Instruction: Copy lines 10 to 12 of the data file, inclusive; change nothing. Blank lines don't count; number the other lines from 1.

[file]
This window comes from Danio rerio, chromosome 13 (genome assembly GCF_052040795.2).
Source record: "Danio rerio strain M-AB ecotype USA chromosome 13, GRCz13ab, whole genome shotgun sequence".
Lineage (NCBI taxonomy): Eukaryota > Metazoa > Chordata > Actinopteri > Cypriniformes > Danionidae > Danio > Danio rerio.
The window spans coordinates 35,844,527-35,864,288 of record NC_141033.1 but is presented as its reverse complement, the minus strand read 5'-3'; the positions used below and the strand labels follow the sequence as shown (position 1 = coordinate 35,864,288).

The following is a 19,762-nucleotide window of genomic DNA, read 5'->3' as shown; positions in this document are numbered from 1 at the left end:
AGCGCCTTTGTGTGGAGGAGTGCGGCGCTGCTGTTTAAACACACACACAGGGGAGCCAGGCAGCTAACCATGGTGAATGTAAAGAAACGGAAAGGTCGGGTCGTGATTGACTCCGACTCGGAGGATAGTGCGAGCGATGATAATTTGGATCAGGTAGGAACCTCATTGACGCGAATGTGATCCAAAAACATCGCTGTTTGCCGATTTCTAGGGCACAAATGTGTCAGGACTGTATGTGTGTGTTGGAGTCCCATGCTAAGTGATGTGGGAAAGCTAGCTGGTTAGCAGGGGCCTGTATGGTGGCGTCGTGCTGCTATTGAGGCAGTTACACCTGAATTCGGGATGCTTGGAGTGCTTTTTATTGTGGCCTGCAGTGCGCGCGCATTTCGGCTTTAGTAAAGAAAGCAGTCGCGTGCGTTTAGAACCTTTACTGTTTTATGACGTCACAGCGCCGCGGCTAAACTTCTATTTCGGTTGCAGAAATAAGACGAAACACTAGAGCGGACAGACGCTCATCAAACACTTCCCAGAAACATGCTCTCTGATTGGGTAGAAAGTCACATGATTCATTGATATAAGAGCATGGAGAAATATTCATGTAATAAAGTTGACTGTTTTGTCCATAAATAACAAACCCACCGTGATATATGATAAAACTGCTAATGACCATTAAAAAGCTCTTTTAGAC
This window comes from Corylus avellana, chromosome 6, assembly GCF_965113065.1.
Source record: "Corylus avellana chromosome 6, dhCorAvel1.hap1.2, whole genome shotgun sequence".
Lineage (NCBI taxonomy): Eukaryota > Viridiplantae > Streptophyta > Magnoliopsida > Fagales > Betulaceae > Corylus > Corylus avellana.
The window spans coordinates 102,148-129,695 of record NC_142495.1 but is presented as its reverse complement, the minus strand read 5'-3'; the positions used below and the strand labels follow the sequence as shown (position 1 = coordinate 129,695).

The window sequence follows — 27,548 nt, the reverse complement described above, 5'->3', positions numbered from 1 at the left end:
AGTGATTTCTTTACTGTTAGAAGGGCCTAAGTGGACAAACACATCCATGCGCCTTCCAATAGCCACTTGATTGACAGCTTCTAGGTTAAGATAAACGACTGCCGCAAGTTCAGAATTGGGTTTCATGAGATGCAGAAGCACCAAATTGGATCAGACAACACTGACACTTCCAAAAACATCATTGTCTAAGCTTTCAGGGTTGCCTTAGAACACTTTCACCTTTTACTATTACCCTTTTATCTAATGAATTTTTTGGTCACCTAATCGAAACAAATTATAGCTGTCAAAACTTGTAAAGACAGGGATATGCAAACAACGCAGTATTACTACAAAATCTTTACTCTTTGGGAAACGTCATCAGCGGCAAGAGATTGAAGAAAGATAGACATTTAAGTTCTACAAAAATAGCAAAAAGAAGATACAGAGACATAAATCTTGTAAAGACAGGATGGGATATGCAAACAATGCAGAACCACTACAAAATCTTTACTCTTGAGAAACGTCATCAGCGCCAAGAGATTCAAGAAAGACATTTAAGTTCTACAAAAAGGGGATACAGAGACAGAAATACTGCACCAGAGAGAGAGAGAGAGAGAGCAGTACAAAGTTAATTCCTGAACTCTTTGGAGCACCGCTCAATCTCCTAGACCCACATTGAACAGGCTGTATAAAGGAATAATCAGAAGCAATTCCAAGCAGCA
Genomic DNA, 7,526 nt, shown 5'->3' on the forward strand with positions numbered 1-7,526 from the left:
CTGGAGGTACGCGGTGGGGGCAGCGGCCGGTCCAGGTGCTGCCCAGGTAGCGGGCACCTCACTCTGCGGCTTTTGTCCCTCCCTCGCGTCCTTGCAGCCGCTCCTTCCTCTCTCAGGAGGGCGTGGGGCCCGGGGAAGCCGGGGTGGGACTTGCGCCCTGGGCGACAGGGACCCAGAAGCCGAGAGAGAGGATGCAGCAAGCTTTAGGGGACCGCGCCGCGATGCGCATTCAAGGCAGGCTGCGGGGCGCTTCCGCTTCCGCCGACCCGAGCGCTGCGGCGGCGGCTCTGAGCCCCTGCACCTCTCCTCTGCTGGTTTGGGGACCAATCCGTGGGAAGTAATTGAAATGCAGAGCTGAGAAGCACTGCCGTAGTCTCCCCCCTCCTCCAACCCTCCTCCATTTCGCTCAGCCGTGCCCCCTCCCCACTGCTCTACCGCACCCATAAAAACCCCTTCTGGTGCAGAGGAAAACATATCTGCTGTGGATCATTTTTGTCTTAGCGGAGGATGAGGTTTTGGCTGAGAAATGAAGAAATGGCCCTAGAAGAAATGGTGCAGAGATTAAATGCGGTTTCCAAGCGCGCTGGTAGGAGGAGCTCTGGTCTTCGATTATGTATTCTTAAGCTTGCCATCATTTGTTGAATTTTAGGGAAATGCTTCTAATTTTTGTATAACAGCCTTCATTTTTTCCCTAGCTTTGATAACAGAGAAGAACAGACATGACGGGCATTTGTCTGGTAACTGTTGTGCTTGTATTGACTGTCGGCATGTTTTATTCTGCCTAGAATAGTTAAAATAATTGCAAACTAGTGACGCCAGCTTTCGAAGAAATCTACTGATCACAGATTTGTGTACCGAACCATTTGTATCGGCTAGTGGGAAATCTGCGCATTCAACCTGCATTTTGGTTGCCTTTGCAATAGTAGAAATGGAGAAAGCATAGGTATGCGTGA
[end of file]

The window spans coordinates 102,148-129,695 of record NC_142495.1 but is presented as its reverse complement, the minus strand read 5'-3'; the positions used below and the strand labels follow the sequence as shown (position 1 = coordinate 129,695).

The window sequence follows — 27,548 nt, the reverse complement described above, 5'->3', positions numbered from 1 at the left end:
AGTGATTTCTTTACTGTTAGAAGGGCCTAAGTGGACAAACACATCCATGCGCCTTCCAATAGCCACTTGATTGACAGCTTCTAGGTTAAGATAAACGACTGCCGCAAGTTCAGAATTGGGTTTCATGAGATGCAGAAGCACCAAATTGGATCAGACAACACTGACACTTCCAAAAACATCATTGTCTAAGCTTTCAGGGTTGCCTTAGAACACTTTCACCTTTTACTATTACCCTTTTATCTAATGAATTTTTTGGTCACCTAATCGAAACAAATTATAGCTGTCAAAACTTGTAAAGACAGGGATATGCAAACAACGCAGTATTACTACAAAATCTTTACTCTTTGGGAAACGTCATCAGCGGCAAGAGATTGAAGAAAGATAGACATTTAAGTTCTACAAAAATAGCAAAAAGAAGATACAGAGACATAAATCTTGTAAAGACAGGATGGGATATGCAAACAATGCAGAACCACTACAAAATCTTTACTCTTGAGAAACGTCATCAGCGCCAAGAGATTCAAGAAAGACATTTAAGTTCTACAAAAAGGGGATACAGAGACAGAAATACTGCACCAGAGAGAGAGAGAGAGAGAGCAGTACAAAGTTAATTCCTGAACTCTTTGGAGCACCGCTCAATCTCCTAGACCCACATTGAACAGGCTGTATAAAGGAATAATCAGAAGCAATTCCAAGCAGCA